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After Breast Cancer Surgery, How Do Women Respond To Their Bodies? - Dr. Katz (VIDEO)

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Dr. Katz shares a woman may react to her body following breast cancer surgery.

Dr. Katz:
So this was a young woman; she was in her 30s when she was treated for breast cancer and she had had a mastectomy, one breast was removed. And when I met her, it was about 18 months or two years after her treatment, and she described to me how her husband would touch her scar. She hadn’t had reconstruction, and I am not sure the reason why she hadn’t, and so, you know, during sexual play he would touch that side of her chest wall and it drove her crazy.

Because of the surgery, when the nerves start to re-grow and regenerate, women often have altered sensations so there can be a lot of tingling. Sometimes it feels like little electric shocks in the skin, and sometimes there are large areas of numbness, which if you touch an area that’s numb it actually becomes quite irritating, and this woman said to me that, you know, she knew that her husband was doing this because he wanted to show acceptance, you know, of her scar, which when you look at the research is actually fairly unusual.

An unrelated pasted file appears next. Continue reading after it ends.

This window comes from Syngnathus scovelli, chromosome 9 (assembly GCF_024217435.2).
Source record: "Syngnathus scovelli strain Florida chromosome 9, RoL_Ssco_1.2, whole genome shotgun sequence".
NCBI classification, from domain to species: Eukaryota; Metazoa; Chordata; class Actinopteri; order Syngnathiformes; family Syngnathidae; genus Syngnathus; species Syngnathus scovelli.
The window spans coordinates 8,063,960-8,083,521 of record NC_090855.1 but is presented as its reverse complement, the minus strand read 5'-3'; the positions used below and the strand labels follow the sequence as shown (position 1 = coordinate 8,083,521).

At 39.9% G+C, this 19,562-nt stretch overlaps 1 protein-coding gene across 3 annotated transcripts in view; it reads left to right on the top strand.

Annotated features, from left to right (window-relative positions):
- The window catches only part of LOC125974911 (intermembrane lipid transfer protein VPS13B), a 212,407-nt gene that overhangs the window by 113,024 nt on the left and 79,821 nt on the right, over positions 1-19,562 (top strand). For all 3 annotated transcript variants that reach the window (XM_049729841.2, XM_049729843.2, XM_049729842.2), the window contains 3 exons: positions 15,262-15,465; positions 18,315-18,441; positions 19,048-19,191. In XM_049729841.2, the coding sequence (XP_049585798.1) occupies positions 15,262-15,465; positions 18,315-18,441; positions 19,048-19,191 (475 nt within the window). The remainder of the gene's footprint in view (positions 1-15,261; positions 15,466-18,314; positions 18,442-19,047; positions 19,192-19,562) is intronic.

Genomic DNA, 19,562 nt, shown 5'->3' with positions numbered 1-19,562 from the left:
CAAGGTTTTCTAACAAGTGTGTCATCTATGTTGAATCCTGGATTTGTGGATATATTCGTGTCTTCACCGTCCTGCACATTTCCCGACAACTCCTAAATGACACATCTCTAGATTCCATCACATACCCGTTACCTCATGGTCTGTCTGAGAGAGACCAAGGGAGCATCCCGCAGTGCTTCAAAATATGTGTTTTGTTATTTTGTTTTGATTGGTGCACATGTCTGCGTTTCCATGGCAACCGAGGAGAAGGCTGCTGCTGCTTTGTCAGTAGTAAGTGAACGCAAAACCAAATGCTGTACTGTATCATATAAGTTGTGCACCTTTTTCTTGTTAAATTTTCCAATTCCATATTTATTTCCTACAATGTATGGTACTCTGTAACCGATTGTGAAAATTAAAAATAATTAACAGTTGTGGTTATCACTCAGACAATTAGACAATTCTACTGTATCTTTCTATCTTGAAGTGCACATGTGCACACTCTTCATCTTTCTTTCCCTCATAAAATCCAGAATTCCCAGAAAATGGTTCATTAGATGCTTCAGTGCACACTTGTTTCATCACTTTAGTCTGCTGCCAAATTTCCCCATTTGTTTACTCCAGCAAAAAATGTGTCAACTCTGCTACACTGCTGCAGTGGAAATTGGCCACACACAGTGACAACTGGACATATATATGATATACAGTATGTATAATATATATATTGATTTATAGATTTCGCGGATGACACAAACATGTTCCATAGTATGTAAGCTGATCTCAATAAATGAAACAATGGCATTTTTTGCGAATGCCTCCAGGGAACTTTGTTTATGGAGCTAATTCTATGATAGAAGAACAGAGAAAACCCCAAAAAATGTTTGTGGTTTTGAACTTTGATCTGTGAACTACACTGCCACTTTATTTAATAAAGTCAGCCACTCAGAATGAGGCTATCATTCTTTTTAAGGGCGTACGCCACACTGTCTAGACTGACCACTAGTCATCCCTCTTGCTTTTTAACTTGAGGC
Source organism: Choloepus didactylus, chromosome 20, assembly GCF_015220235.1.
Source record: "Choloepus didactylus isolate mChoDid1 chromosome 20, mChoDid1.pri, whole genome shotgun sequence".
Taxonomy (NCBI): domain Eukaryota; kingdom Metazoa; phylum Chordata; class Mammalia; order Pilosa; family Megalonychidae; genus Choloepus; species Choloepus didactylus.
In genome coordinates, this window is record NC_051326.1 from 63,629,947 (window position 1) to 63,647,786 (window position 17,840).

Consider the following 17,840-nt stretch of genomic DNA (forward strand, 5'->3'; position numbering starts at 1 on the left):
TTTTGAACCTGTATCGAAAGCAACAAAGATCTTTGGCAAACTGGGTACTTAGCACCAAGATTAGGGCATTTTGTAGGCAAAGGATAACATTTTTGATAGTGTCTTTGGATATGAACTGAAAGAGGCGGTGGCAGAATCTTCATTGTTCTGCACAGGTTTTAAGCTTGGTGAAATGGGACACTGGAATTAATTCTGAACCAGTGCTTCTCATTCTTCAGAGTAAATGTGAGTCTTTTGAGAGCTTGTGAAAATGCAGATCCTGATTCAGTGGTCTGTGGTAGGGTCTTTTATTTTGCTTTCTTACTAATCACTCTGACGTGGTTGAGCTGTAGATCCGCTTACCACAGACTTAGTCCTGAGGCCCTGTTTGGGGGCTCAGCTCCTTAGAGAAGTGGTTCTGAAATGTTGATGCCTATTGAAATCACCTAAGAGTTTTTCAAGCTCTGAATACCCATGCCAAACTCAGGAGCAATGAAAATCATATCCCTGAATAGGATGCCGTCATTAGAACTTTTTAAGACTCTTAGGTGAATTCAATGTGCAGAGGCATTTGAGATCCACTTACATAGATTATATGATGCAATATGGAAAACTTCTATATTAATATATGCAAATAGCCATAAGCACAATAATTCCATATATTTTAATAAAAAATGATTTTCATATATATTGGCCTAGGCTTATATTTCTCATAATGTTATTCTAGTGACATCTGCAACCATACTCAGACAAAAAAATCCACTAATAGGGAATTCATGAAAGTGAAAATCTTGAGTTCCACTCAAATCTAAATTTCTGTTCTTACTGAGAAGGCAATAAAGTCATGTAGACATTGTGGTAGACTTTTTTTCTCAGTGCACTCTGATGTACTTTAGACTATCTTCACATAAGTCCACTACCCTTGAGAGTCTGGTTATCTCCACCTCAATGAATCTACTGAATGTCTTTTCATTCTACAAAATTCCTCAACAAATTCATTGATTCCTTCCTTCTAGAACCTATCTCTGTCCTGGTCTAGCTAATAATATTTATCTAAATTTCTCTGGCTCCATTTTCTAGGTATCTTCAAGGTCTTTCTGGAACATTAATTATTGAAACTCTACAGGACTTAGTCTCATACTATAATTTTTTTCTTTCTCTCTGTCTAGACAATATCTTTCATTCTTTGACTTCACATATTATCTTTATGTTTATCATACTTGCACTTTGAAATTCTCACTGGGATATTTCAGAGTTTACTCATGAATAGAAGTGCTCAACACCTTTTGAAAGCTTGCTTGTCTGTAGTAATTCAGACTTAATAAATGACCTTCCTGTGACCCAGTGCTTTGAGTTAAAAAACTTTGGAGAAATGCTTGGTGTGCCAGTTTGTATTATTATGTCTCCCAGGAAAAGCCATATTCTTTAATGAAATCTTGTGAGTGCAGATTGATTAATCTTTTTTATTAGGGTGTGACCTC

Most men are either neutral about it or actually are quite, act almost afraid or sort of ignore it completely, and I actually was just reading a paper recently which spoke of men’s actual repulsion, which obviously is the other end of the spectrum.

So this woman’s husband was constantly touching her scar during sex play, and really it was very, very uncomfortable for her, but she didn’t know how to tell him. And this had now gone on for so long that, you know, she was fearful that he would say, “You know what,” which he probably would, “Why didn’t you tell me that it was painful? Why didn’t you tell me that this was irritating? How could you have let me continue for this length of time?” So, you know, it’s a difficult situation.

About Dr. Katz, R.N., Ph.D.:
My professional life is focused on providing information, education and counseling to people with cancer and their partners about sexual changes that can occur during and after treatment. But there is another important aspect to this work; I want every cancer patient to be able to have a discussion about sexuality with their health care providers.

Visit Dr. Katz at her Web site

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